Big Soda Wants to Keep America Fat: Here's How to Fight Back
Scouring lobbyist filings is akin to looking into a public-policy crystal ball. What Big Business is spending on lobbying today will give you a good idea of what the next big policy fight will hinge upon.
Here's an example. In the first quarter of this year, a trade group representing the interests of non-alcoholic drink-makers called the American Beverage Association upped its lobbying expenditures by a whopping 3,785 percent over the last quarter of 2009. According to the Center for Responsive Politics, the ABA went from spending a paltry $140,000 to shelling out $5.4 million.
What are non-alcoholic beverage producers so afraid of? Two words: soda taxes.
Last year, Congress seriously discussed including a tax on sodas and other calorie-laden beverages like energy and sports drinks (diet sodas were to be exempted) in the forthcoming health care overhaul in order to help cover costs for what was then supposed to be a universal health care plan. At the time, the Congressional Budget Office estimated that the proposed nationwide 3-cent tax on sodas would generate $24 billion over four years.
The ABA and affiliated moneyed interests successfully flexed their lobbying muscles and produced a $10 million nationwide ad campaign in order to extinguish talk of a federal soda tax. Such language never made it into the bill Congress eventually passed.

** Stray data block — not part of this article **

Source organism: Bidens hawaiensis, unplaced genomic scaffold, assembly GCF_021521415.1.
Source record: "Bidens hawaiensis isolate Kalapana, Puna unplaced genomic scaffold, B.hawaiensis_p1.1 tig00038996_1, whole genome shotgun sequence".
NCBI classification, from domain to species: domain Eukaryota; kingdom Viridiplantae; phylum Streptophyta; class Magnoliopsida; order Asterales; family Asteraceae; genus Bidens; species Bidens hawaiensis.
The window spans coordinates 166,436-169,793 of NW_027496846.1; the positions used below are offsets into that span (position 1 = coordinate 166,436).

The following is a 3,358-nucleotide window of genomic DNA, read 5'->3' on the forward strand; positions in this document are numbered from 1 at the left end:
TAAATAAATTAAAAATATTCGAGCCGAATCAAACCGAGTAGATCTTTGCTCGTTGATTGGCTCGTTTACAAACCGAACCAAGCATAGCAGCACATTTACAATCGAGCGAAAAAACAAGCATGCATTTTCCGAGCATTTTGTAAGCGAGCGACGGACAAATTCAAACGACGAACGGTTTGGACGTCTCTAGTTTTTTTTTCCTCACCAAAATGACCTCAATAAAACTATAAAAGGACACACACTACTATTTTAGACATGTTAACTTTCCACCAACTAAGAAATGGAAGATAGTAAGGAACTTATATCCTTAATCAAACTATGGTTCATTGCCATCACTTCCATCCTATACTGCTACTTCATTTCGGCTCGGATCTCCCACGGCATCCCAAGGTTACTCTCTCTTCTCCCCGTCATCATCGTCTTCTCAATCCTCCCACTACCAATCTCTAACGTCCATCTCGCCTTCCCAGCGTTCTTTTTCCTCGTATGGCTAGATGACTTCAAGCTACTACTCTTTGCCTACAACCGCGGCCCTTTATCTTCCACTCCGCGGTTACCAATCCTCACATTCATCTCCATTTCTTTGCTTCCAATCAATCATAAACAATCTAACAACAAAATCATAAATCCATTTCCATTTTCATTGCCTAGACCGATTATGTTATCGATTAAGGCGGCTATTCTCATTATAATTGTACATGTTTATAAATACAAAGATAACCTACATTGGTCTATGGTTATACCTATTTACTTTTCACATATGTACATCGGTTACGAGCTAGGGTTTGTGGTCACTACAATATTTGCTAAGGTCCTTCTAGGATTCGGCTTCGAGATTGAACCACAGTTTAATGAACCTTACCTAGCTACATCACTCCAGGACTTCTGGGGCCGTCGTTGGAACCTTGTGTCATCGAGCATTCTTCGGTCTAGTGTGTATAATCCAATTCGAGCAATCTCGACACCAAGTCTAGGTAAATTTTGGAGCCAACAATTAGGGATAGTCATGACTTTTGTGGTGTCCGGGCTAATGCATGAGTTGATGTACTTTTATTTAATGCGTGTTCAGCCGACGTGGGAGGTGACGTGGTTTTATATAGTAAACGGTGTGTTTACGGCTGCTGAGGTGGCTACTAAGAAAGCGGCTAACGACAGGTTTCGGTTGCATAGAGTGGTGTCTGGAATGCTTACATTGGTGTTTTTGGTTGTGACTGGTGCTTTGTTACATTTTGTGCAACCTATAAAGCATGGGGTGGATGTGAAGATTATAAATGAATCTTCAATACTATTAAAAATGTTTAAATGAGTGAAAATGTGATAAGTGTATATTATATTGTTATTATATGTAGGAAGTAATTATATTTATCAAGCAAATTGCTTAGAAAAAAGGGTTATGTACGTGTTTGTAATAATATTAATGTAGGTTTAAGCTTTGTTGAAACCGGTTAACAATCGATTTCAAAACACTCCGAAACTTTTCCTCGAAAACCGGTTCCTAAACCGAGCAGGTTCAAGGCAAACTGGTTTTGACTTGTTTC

But the $110 billion-a-year sugary drink industry knows their fight isn't up yet. They surely have been spooked by President Obama saying that soda taxes are an "idea that we should be exploring." And the hawkers of sugary drinks are also aware that although they managed to derail a national tax -- for now -- local and state governments are taking up the battle Congress dropped.
The fight for our waistlines and purse strings is just heating up.
The American soda problem
It's hard to know where to begin discussion of how bad sodas are for you, given the myriad reasons and statistics, but Marion Nestle, a public health nutritionist and professor at New York University, has been writing about this public health nuisance for so long she does a pretty good job of it.